A Mother’s Role (part 2)

The last blog was posted because of a comment someone made on Facebook.  She commented that her daughters grades (92, 89, 87, 90, 92, 97, 98) were too low and that she was “infuriated… these grades better go up!”  The child is in 7th grade and does gymnastics.  Considering the stress of both of those, these grades are something to be proud of.

So my reply to that post was “if I was (girl) I would be very disappointed that my mom couldn’t appreciate my hard work :(”  As you might imagine, this was well received by other moms but not so much by the person who posted the comment. My least favorite reply was “(girl) is a child and doesn’t have an option of being ‘disappointed’ in me- I am the parent.”

What I wanted to say to that would not have been well received by anyone. Again, I not going to censor myself here.  This blog is what I call “puking word vomit.” It is all that I think but a) don’t have the courage to speak out loud, b) can’t say for fear of hurting someone’s feelings or c) might get me fired (if work related).  Here, I have no one’s feelings to worry about.

“Hey bitch, a 12 year old has EMOTIONS and she can not only be DISAPPOINTED, she can outright HATE YOU.  I know because it happened to me and my dear old mother, fucker.  Just because you’re a PARENT, does not make you GOD.  You shouldn’t abuse your power over ANYONE, but -especially- YOUR CHILDREN.  You are entrusted with their safety, not just for the moment, but for LIFE.  This includes their physical wellbeing, and their EMOTIONAL, jackass.”    ***insert shaking head here***

Obviously, I kept that statement to myself.  It also scares me that this woman might become my sister-in-law…




A Mother’s Role.

Let me tell you a little secret.  I hate my mother.  She is a cruel, vindictive, manipulating, uneducated, poor reflection of a human being and dare I say, possibly even, slightly evil?

When I started this blog, I said that I would try not to censor myself.  So here goes.

If you’ve read the previous posts, you’ll know that I am not “normal” as a result of my abnormal childhood.  This resulted in a love-hate relationship with dear old mom.  So now, she’s in a nursing home (she had a stroke several years ago) and I see her every three/four days.  Not because I don’t want her to be lonely, not because I miss her, but out of guilt.  Guilt that she instilled in me at a very early age.  Guilt that she tried to instill in my girls at a very early age and I pray she was unsuccessful.  Guilt is not a very good reason to visit your mother.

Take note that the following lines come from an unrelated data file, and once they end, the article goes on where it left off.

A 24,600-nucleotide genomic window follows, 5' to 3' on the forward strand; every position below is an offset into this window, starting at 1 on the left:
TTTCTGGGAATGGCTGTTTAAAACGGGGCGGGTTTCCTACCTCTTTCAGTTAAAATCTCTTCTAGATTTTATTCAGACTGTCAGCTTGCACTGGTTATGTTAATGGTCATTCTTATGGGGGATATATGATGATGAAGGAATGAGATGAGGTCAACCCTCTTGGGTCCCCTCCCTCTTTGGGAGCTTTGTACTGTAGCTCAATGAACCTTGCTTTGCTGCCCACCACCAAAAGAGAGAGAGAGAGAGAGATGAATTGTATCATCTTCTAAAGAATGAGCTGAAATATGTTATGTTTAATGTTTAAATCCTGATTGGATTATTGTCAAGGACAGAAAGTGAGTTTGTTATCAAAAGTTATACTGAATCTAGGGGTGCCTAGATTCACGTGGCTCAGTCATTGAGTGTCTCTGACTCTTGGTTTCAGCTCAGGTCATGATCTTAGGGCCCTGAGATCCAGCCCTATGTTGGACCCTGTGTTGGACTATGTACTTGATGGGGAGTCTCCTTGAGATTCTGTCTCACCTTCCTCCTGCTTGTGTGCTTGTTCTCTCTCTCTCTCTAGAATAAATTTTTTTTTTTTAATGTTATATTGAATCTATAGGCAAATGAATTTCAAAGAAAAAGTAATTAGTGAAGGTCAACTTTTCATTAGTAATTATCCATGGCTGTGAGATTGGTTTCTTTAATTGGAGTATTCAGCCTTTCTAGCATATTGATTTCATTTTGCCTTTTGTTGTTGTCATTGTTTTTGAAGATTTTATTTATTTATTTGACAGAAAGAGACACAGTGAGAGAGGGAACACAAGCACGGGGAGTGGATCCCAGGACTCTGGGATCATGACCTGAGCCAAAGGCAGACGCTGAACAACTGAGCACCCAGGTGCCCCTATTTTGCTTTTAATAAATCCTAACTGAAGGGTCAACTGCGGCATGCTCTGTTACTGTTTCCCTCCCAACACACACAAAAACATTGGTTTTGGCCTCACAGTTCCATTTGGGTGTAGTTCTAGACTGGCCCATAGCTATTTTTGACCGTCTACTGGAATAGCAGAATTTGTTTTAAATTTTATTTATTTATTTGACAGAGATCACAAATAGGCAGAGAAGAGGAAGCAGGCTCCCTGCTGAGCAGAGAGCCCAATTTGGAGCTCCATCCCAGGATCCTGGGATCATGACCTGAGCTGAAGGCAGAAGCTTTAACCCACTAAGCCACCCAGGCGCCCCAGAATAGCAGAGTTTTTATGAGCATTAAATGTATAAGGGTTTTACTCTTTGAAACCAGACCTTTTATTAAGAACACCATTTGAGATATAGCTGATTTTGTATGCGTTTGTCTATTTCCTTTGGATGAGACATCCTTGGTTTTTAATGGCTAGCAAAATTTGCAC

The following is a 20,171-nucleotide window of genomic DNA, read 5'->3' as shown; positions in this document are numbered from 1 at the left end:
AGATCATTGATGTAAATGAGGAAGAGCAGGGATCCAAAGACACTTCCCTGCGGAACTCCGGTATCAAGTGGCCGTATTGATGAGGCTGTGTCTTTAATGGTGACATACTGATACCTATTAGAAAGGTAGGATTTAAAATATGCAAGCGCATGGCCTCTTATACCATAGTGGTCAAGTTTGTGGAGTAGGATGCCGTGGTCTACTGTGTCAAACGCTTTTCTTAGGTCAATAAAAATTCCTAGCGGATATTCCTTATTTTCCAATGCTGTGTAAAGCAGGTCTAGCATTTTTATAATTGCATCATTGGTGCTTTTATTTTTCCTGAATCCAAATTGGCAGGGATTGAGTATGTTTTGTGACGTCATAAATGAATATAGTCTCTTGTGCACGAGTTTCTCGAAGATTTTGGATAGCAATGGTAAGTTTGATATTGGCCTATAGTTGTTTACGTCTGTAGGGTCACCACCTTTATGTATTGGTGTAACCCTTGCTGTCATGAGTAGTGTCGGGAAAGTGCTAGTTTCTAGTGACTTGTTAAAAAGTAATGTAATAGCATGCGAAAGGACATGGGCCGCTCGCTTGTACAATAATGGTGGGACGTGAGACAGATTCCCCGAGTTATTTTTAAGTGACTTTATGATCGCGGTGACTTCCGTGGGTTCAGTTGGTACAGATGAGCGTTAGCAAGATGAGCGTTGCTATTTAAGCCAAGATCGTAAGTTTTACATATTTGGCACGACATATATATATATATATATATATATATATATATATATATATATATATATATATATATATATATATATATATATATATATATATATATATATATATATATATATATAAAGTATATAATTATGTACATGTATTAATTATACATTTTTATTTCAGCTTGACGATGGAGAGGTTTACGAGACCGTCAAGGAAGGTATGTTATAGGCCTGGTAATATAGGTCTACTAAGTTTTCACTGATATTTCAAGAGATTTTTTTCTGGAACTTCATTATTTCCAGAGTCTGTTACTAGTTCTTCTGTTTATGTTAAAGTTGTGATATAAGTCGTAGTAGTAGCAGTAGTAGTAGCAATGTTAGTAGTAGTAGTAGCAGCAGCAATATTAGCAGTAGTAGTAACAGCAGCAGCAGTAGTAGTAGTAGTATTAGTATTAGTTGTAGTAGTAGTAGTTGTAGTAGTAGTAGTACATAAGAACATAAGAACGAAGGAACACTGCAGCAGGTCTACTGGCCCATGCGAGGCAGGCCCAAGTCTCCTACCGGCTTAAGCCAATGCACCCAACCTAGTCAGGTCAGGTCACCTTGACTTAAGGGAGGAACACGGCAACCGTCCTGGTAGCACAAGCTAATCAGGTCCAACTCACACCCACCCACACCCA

They are quick visits and very poor “quality” visits at that.  Conversation is minimal and usually consists of complaints about the nursing staff.  She makes demands (“get the blanket” or “get me juice” or “I need more shampoo” etc) immediately when I walk in the door.  I wouldn’t mind that so much if she just asked how my day was.  But she never asks.  Ever.

I know it’s wrong to wish for someone’s death but it’s the truth.  Deep down, and for a very long time, I’ve wished for her death.  Her death would mean that she would no longer feel pain, would no longer be at someone else’s mercy, would finally be at peace.  If those were my sole reasons for wishing death upon her, perhaps I would not feel such guilt.  But I am flawed.  My reasons are selfish.  It would mean I would no longer have to face her.  I would no longer have to go out of my way to see her.  I would no longer have to pretend to care.  I would no longer have to deal with her demands.  I would no longer have to deal with her.


Perhaps a clarification is appropriate.  I am not a socialite, quite the opposite.  I’d like to be, if not a socialite, then perhaps more socially acceptable.  I’m not a complete weirdo, just slightly.

It would probably help if I stated some things from my childhood.  At some point or another, all of us believe that our childhood was far from normal.  This is true for me and many others, I’m sure.  I give credit to the Brady Bunch for being as “normal” as I am today.  My mother was diagnosed bipolar with paranoid tendencies when I was in high school.  Of course by then, the damage was quite done, like a burnt turkey on Thanksgiving, the kind that you poke with a fork and smoke comes out of it.

When I was going to school, my mother would tell me exactly what to say and what to do, I was not allowed to think for myself.  She would also make comments like “nobody wants to be your friend, they just want to get the details of your life for their own purposes.”  Or perhaps the typical “don’t tell them anything!  They’ll just use it against you later.”

If you’re wondering how a child makes friends when she’s not allowed to “tell anyone anything” you can stop wondering.  It doesn’t happen.  Can you imagine what happens to a child in school when he/she doesn’t have friends?  It wasn’t pretty.

I did eventually figure out that things would go easier if I mimicked what the girls around me were doing.  And there are plenty of girls who just want someone to listen to them.  So that’s what I’d do.  I became “friends” with a few of the other girls who wanted nothing more than to talk about themselves to anyone who would listen.  I would smile at the appropriate times, complement their new hairstyles or the pretty outfit and survived school almost unharmed.  For the most part, I stayed under the radar and made it through.

This blog won’t be about my childhood, though, it’s about the person I became as a result of those experiences, but most of all, it’ll be about the person I want to become.  I am old enough and smart enough to know that those experiences shaped the person I am today, but I have the control to shape the person I want to be.  I have the control now.